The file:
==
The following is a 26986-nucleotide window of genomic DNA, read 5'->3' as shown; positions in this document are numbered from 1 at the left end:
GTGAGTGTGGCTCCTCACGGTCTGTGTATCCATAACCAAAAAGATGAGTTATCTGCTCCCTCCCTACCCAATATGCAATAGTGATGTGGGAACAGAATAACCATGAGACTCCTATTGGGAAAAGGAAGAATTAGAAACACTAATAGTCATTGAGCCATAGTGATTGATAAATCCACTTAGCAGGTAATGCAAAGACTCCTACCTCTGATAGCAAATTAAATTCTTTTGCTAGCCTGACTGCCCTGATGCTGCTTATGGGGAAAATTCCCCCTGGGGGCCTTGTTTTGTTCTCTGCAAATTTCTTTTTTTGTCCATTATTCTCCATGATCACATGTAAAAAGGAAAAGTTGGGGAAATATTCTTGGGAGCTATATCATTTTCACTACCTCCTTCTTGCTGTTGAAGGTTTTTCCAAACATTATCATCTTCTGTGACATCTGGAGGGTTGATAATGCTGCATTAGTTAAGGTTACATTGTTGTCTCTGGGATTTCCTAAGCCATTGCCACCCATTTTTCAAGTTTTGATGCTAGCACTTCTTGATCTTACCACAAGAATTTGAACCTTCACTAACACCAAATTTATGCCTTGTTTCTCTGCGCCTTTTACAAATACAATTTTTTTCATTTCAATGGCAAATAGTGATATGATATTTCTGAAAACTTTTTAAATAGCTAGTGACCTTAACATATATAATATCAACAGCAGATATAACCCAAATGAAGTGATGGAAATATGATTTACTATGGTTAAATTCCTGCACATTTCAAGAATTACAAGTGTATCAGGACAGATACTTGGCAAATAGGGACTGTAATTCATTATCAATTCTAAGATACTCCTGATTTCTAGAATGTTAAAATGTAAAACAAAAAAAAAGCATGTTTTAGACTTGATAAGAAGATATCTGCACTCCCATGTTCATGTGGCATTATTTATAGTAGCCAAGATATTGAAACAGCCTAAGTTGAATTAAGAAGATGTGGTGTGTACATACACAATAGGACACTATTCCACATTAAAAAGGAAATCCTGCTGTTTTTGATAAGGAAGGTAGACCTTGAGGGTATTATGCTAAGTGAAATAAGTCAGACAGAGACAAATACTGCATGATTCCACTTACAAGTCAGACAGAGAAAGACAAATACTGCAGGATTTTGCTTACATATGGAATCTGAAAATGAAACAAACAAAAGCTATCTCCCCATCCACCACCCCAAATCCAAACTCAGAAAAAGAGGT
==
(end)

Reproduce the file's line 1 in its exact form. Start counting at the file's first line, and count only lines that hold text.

The following is a 26986-nucleotide window of genomic DNA, read 5'->3' as shown; positions in this document are numbered from 1 at the left end: